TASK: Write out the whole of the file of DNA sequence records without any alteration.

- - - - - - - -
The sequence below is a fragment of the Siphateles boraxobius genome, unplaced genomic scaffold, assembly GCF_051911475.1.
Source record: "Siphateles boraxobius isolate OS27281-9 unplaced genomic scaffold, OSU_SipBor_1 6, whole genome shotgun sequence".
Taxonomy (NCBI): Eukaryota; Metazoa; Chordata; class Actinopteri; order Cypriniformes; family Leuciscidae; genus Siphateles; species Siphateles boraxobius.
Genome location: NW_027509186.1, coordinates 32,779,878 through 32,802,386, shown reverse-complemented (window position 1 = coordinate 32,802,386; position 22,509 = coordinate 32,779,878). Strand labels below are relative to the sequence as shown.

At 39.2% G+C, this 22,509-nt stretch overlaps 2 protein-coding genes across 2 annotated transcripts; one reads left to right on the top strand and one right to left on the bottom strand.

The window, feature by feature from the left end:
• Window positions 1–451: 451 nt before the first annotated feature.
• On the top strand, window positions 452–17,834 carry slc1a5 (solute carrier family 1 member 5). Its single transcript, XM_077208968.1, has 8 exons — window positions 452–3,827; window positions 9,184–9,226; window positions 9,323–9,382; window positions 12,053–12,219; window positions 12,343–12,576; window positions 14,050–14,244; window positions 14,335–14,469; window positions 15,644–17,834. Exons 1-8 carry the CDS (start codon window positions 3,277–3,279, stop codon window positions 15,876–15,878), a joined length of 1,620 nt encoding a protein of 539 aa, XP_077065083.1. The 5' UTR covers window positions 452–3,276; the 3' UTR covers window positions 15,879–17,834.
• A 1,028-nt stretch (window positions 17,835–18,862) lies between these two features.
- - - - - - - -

The sequence below is a fragment of the Siphateles boraxobius genome, unplaced genomic scaffold, assembly GCF_051911475.1.
Source record: "Siphateles boraxobius isolate OS27281-9 unplaced genomic scaffold, OSU_SipBor_1 6, whole genome shotgun sequence".
Taxonomy (NCBI): Eukaryota; Metazoa; Chordata; class Actinopteri; order Cypriniformes; family Leuciscidae; genus Siphateles; species Siphateles boraxobius.
Genome location: NW_027509186.1, coordinates 32,779,878 through 32,802,386, shown reverse-complemented (window position 1 = coordinate 32,802,386; position 22,509 = coordinate 32,779,878). Strand labels below are relative to the sequence as shown.

At 39.2% G+C, this 22,509-nt stretch overlaps 2 protein-coding genes across 2 annotated transcripts; one reads left to right on the top strand and one right to left on the bottom strand.

The window, feature by feature from the left end:
• Window positions 1–451: 451 nt before the first annotated feature.
• On the top strand, window positions 452–17,834 carry slc1a5 (solute carrier family 1 member 5). Its single transcript, XM_077208968.1, has 8 exons — window positions 452–3,827; window positions 9,184–9,226; window positions 9,323–9,382; window positions 12,053–12,219; window positions 12,343–12,576; window positions 14,050–14,244; window positions 14,335–14,469; window positions 15,644–17,834. Exons 1-8 carry the CDS (start codon window positions 3,277–3,279, stop codon window positions 15,876–15,878), a joined length of 1,620 nt encoding a protein of 539 aa, XP_077065083.1. The 5' UTR covers window positions 452–3,276; the 3' UTR covers window positions 15,879–17,834.
• A 1,028-nt stretch (window positions 17,835–18,862) lies between these two features.